Financial companies are shedding jobs across the nation, but the Neeley School of Business expects MBA applications to continue to increase, a Neeley official said.
Bill Cron, associate dean for graduate programs, said it’s too early in the application cycle at the Neeley school to determine any increases, but he feels confident that applications will increase as they have in the past.
“I do think we will play out this way because forecasts predict the economic conditions will be anywhere from a year to 18 months which is within the application cycle of MBA programs,” Cron said.
Applications start to come during December, but most applications don’t come in until next semester, Cron said.
Financial companies have cut more than 100,000 jobs so far this year, according to Challenger, Gray and Christmas, a job placement company.
Job recruitment for MBA students began in August, and students are beginning their second round of interviewing with companies, said LaTanya Johns, director of the Graduate Career Services Center. Johns said Neeley provides financial assistance for students to attend career fairs sponsored by national MBA associations such as the National Black MBA Association and the National Society for Hispanics MBAs.
More than 300 companies participate in these career fairs, and they are starting to reap the rewards, Johns said.
However, some companies have had to postpone information sessions at Neeley because of economic conditions, Johns said.
The economic crisis creates a greater challenge for graduates, but Neeley is focusing on its strengths and the brand of the school to get students exposure with company executives, Johns said.
This year, Neeley hosted a panel of commercial banking recruiters for students to learn more about commercial banking and internships. In the past, Neeley finance majors were recruited by investment banks, but this semester Neeley has shifted its focus to commercial banks, Johns said. Many students were forced to redirect their career focus, she said.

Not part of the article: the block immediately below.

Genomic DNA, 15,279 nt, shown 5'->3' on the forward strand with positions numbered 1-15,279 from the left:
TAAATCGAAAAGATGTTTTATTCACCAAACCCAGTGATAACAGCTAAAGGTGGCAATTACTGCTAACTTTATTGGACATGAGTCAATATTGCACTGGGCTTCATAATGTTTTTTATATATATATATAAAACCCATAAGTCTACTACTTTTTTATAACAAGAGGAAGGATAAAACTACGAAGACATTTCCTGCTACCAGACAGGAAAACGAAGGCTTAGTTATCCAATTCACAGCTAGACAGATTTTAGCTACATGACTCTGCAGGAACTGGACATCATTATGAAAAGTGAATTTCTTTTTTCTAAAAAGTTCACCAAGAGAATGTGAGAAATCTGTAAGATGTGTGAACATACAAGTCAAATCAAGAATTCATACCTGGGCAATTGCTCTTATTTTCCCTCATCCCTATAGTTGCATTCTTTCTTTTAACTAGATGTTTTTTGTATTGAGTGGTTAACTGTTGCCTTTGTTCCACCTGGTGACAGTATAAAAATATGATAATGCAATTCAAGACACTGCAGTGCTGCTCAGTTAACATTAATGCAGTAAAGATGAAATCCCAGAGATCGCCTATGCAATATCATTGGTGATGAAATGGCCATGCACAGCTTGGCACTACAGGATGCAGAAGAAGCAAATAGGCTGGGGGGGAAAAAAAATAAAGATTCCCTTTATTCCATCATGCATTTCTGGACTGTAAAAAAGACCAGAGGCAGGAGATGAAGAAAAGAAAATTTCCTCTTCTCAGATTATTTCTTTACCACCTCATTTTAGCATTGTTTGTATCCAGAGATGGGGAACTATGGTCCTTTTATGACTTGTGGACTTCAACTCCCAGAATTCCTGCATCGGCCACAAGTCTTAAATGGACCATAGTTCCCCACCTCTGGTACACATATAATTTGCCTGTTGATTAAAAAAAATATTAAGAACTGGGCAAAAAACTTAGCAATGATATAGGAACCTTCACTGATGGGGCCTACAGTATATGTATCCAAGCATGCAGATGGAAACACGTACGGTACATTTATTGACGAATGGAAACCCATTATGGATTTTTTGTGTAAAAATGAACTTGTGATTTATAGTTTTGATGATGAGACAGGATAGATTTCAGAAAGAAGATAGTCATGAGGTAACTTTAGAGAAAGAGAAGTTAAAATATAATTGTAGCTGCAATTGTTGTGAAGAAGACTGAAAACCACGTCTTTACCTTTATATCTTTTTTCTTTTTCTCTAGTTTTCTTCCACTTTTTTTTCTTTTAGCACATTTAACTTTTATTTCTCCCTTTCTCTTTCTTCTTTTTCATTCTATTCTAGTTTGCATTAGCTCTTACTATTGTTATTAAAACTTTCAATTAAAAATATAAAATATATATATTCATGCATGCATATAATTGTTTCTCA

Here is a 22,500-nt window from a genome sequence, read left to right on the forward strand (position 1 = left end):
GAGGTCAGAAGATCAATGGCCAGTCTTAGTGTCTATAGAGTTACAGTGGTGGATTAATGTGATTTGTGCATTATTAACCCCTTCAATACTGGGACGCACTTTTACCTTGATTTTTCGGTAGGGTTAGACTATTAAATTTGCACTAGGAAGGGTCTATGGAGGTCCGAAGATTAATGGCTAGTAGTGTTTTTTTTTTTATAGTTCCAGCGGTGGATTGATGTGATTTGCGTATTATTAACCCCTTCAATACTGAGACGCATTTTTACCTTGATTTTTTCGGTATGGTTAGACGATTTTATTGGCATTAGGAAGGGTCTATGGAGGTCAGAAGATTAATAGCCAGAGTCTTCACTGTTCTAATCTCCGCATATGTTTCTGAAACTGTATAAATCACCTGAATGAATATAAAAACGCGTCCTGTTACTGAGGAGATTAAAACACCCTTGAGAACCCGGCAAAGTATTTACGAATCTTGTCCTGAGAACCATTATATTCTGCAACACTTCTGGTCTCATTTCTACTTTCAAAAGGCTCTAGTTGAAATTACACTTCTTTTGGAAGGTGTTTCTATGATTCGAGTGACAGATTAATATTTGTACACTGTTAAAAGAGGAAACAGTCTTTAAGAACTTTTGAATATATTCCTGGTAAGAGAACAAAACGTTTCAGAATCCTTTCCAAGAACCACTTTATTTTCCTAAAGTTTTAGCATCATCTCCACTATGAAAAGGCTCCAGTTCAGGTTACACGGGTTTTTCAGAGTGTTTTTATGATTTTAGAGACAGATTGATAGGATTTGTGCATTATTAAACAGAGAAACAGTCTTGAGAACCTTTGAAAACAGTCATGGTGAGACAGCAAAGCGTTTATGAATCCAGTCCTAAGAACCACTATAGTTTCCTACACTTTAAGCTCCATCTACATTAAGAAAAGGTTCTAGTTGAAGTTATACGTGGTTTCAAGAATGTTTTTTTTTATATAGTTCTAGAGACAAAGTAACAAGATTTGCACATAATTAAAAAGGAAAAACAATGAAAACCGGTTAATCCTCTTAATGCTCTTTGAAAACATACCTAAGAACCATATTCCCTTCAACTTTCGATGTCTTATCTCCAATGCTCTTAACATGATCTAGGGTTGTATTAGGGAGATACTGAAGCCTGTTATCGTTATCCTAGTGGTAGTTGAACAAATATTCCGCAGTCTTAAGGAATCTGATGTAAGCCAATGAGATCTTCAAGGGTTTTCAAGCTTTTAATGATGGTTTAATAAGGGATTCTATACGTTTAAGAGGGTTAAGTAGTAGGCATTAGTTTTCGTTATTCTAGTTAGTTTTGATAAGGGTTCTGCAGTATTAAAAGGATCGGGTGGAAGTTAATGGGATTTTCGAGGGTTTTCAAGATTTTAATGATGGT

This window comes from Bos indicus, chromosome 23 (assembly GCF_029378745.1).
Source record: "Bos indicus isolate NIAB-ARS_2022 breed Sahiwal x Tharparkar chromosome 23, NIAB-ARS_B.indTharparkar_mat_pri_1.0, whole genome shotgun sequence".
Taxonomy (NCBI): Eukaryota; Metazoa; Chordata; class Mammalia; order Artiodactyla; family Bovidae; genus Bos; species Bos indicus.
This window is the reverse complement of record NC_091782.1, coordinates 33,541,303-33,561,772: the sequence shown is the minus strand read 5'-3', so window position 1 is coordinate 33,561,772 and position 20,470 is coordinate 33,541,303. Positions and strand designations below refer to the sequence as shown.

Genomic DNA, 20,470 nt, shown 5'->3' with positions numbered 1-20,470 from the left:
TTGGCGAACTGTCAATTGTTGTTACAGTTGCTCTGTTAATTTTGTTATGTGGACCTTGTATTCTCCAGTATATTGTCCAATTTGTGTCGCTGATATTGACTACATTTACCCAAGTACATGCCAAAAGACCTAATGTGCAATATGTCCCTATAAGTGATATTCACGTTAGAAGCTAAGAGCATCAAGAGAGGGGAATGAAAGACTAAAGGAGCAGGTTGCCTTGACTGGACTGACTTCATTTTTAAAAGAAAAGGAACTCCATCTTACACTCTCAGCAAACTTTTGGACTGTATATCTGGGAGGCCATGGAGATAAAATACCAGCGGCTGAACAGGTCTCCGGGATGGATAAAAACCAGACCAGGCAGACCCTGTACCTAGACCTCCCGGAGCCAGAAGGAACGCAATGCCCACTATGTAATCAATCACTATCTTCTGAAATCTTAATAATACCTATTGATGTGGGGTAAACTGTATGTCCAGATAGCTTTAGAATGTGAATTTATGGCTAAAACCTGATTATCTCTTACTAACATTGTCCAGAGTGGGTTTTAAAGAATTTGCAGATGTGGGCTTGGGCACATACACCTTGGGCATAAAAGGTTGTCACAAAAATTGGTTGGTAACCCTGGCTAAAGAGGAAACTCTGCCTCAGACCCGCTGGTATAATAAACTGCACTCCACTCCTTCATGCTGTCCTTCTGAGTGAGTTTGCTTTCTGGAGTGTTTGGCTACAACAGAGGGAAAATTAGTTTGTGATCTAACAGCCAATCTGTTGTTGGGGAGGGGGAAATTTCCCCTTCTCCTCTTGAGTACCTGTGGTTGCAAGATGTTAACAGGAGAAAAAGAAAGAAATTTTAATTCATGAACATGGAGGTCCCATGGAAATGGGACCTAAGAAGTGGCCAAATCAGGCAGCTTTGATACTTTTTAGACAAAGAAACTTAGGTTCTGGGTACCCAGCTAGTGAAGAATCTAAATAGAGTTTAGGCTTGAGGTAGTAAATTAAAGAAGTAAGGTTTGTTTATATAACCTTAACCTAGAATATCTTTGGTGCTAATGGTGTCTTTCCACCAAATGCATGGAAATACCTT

The Graduate Career Services Center works with students who might have had an investment focus to use their strengths and skills in other areas of business, Johns said. The staff helps students to develop a realistic career development plan consistent with the economy and the job market, she said.
Students like senior finance major Justin Cade have readjusted their career plans due to the economy.
Cade said he isn’t worried because he believes that people pursuing careers in finance still have a shot. Cade said he wants to pursue a career in financial analysis because he feels that it’s still needed, especially in times of crisis like today.
“There’s certain responsibilities you can’t escape even in an economic crisis, just responsibilities not contingent upon success or failure,” Cade said.
Neeley students like Cade looking for jobs at this time will face challenges, but Johns said Neeley students have several networking opportunities to meet with recruiters in the Dallas-Fort Worth area.
“Our students are getting the resources they need to be successful,” Johns said.